No Child: Your Thoughts

For those of you who responded to the Leave No Child Inside link last week, please take note: You can share a comment to the piece on the Orion site. The comments already posted are worth reading, if only to know that you are not the only one concerned that your grandchildren don’t know one tree from another.

Here is the comment I left a few days back.

I am truly encouraged to find the pendulum swinging, finally, back to a healthy center. I left biology teaching in the mid-80s partly because I no longer found enough field-interested students to enroll for my “Plant Life of Virginia” class at the community college where I taught.

The catalyst of Richard Louv’s writing has brought to the surface the uneasiness many of us as individuals and institutions have felt in the distance between all of us–not just youth–and the outdoors during the cultural shift towards indoor electronic inactivity, with the false belief that humanity is somehow apart from and above the cycles and rhythms of the natural world.

I have felt until now largely alone in my hope that, in my blogging and essays, I might reconnect ADULT readers with the small wonders of the ordinary. I have a renewed courage to persevere aggressively in this goal here in my Blue Ridge area of Virginia.

I also have a broader context in which to discuss my “memoir of landscape”, Slow Road Home –a Blue Ridge Book of Days, as it also serves to bring readers back to center on the “pace, place and pleasures” of the natural world.

I am so encouraged, with renewed hope that there are receptive ears to hear this message in our times. I think Mr. Louv is to appear soon in Roanoke not far from me, and hope to be able to hear him speak.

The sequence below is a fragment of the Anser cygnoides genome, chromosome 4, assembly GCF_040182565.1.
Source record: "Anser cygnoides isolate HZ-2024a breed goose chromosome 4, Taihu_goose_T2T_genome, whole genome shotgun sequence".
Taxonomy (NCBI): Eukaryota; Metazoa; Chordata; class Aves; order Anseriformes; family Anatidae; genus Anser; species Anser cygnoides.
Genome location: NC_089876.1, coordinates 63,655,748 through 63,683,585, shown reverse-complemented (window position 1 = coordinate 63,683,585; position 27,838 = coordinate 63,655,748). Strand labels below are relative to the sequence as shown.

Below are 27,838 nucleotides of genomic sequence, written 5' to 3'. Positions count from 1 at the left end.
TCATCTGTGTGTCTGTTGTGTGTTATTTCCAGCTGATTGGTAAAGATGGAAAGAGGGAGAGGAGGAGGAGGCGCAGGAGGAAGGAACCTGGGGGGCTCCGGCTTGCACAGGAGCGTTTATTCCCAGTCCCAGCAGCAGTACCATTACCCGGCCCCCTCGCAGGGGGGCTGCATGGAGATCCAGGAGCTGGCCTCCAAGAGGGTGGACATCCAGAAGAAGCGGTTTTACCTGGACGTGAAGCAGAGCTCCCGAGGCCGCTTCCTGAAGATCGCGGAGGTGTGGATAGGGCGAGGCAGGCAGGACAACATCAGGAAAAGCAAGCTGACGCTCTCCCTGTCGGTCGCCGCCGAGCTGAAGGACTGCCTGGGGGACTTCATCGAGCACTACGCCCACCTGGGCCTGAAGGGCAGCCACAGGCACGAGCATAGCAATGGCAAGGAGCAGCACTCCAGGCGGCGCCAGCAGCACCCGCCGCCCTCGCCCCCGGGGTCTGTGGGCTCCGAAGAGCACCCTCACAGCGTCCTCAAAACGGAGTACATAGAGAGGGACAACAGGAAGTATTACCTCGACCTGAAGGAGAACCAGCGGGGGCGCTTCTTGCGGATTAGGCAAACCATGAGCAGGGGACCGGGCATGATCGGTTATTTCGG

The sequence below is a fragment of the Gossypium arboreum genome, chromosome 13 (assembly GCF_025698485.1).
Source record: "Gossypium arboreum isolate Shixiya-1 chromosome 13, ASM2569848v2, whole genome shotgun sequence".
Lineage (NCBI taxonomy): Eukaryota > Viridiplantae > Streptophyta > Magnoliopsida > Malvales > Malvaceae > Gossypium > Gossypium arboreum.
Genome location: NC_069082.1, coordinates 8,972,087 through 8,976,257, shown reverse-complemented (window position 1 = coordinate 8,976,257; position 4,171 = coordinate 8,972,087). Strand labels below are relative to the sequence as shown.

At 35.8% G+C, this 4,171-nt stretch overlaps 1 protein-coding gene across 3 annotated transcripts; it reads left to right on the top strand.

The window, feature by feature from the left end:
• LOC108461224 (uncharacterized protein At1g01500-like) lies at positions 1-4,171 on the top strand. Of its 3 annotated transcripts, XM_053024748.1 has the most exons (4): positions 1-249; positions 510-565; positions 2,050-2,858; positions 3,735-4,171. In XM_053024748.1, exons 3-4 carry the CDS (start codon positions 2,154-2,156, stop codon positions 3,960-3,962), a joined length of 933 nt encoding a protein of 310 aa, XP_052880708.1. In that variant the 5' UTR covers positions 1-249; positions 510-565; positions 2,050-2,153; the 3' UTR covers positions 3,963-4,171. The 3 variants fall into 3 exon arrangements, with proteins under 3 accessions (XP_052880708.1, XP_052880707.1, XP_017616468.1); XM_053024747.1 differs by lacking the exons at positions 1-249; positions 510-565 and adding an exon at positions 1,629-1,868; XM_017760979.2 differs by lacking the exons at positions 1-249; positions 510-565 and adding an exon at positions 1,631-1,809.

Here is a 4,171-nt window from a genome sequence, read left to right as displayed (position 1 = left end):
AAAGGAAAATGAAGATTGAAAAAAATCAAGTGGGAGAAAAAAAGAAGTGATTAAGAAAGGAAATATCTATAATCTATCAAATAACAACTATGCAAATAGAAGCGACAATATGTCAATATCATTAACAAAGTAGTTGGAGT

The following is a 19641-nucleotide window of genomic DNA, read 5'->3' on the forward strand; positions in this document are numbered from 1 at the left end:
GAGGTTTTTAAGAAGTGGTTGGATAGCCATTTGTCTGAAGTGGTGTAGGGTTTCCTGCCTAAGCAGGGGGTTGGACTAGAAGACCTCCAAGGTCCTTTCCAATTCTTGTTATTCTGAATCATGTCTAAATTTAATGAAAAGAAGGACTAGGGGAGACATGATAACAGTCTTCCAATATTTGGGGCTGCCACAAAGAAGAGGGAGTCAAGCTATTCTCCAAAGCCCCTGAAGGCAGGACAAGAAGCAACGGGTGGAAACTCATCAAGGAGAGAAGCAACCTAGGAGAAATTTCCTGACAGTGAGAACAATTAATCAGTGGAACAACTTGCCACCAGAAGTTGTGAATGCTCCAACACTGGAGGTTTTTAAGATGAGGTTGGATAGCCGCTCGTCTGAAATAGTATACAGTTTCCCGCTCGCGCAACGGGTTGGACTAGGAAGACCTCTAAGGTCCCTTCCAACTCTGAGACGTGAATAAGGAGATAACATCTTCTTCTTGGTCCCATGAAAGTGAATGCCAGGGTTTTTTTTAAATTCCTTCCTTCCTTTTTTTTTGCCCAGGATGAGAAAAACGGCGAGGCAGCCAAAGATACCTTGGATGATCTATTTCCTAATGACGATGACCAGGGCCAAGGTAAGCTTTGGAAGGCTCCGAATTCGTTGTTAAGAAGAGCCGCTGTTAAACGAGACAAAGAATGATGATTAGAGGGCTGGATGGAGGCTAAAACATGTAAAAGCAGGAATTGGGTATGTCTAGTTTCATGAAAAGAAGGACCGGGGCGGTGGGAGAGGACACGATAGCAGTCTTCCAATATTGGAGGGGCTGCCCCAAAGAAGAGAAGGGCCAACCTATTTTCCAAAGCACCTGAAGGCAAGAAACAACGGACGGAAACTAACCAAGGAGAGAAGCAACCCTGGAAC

And this: Richard Louv will be reading these comments and making specific response on March 13 and March 20. This could represent some really valuable exchange of ideas, experience and hope on this important matter of reuniting ourselves (adult and child alike) with the wholeness that comes from simply being attuned to earth and sky.

Share this with your friends!

Fred First holds masters degrees in Vertebrate Zoology and physical therapy, and has been a biology teacher and physical therapist by profession. He moved to southwest Virginia in 1975 and to Floyd County in 1997. He maintains a daily photo-blog, broadcasts essays on the Roanoke NPR station, and contributes regular columns for the Floyd Press and Roanoke's Star Sentinel. His two non-fiction books, Slow Road Home and his recent What We Hold in Our Hands, celebrate the riches that we possess in our families and communities, our natural bounty, social capital and Appalachian cultures old and new. He has served on the Jacksonville Center Board of Directors and is newly active in the Sustain Floyd organization. He lives in northeastern Floyd County on the headwaters of the Roanoke River.

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  1. fred- i still haven’t gone over to read the entire article…i’ll have to do that soon. with a 5 year old, i have to read things in bits and pieces as i get interrupted a lot….good interruptions, though.

    and speaking of my 5 year old…. we’re already trying to teach him about nature just by exploration and play outside- nothing structured. just on our walks up our street, he’s learned to identify oak and pine trees by their seeds…pine cones and acorns. we collected a lot this fall and keep them on the windowsill along with other things we find on our walks….we have cattails, bird nests, leaves, etc. he also knows the difference between deciduous and evergreen trees. i think that’s the best way for a young child to learn- being out in nature. and unfortunately, many children don’t have that opportunity. many live in cities, far away from any parks or outdoor sanctuaries, and they spend all day cooped up inside a classroom.

    i loved my community college experience at haywood community college in waynesville, nc. ecology was my favorite class b/c we spent almost every class outdoors. the campus is a wooded paradise with nature trails, streams, ponds, etc. i remember so much more from that class than other science classes spent indoors.